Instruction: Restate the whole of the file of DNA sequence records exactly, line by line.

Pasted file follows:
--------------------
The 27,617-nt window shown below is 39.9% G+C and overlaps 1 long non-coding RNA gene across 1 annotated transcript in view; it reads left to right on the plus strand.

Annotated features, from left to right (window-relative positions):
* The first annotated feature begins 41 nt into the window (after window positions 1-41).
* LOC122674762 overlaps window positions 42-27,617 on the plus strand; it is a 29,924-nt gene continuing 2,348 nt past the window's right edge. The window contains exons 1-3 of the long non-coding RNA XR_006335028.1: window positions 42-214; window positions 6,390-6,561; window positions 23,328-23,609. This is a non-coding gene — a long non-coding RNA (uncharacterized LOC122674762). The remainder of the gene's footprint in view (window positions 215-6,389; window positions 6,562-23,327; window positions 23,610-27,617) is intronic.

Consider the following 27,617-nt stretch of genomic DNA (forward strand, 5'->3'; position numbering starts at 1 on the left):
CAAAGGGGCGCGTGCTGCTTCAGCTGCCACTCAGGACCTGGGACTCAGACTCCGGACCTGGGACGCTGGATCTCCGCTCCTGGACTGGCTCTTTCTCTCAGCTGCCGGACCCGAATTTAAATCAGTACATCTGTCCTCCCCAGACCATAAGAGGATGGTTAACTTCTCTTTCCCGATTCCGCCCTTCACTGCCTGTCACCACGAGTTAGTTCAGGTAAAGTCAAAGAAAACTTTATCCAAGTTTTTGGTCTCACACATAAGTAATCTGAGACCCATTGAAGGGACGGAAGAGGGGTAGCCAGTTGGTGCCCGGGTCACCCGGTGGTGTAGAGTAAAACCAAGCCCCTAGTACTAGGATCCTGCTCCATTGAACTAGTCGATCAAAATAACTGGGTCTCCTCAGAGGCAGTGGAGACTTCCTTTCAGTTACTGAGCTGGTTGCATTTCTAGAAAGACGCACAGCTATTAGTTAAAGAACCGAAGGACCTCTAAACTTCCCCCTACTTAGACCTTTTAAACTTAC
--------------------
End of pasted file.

The 27,617-nt window shown below is 39.9% G+C and overlaps 1 long non-coding RNA gene across 1 annotated transcript in view; it reads left to right on the plus strand.

Annotated features, from left to right (window-relative positions):
* The first annotated feature begins 41 nt into the window (after window positions 1-41).
* LOC122674762 overlaps window positions 42-27,617 on the plus strand; it is a 29,924-nt gene continuing 2,348 nt past the window's right edge. The window contains exons 1-3 of the long non-coding RNA XR_006335028.1: window positions 42-214; window positions 6,390-6,561; window positions 23,328-23,609. This is a non-coding gene — a long non-coding RNA (uncharacterized LOC122674762). The remainder of the gene's footprint in view (window positions 215-6,389; window positions 6,562-23,327; window positions 23,610-27,617) is intronic.

Consider the following 27,617-nt stretch of genomic DNA (forward strand, 5'->3'; position numbering starts at 1 on the left):
CAAAGGGGCGCGTGCTGCTTCAGCTGCCACTCAGGACCTGGGACTCAGACTCCGGACCTGGGACGCTGGATCTCCGCTCCTGGACTGGCTCTTTCTCTCAGCTGCCGGACCCGAATTTAAATCAGTACATCTGTCCTCCCCAGACCATAAGAGGATGGTTAACTTCTCTTTCCCGATTCCGCCCTTCACTGCCTGTCACCACGAGTTAGTTCAGGTAAAGTCAAAGAAAACTTTATCCAAGTTTTTGGTCTCACACATAAGTAATCTGAGACCCATTGAAGGGACGGAAGAGGGGTAGCCAGTTGGTGCCCGGGTCACCCGGTGGTGTAGAGTAAAACCAAGCCCCTAGTACTAGGATCCTGCTCCATTGAACTAGTCGATCAAAATAACTGGGTCTCCTCAGAGGCAGTGGAGACTTCCTTTCAGTTACTGAGCTGGTTGCATTTCTAGAAAGACGCACAGCTATTAGTTAAAGAACCGAAGGACCTCTAAACTTCCCCCTACTTAGACCTTTTAAACTTAC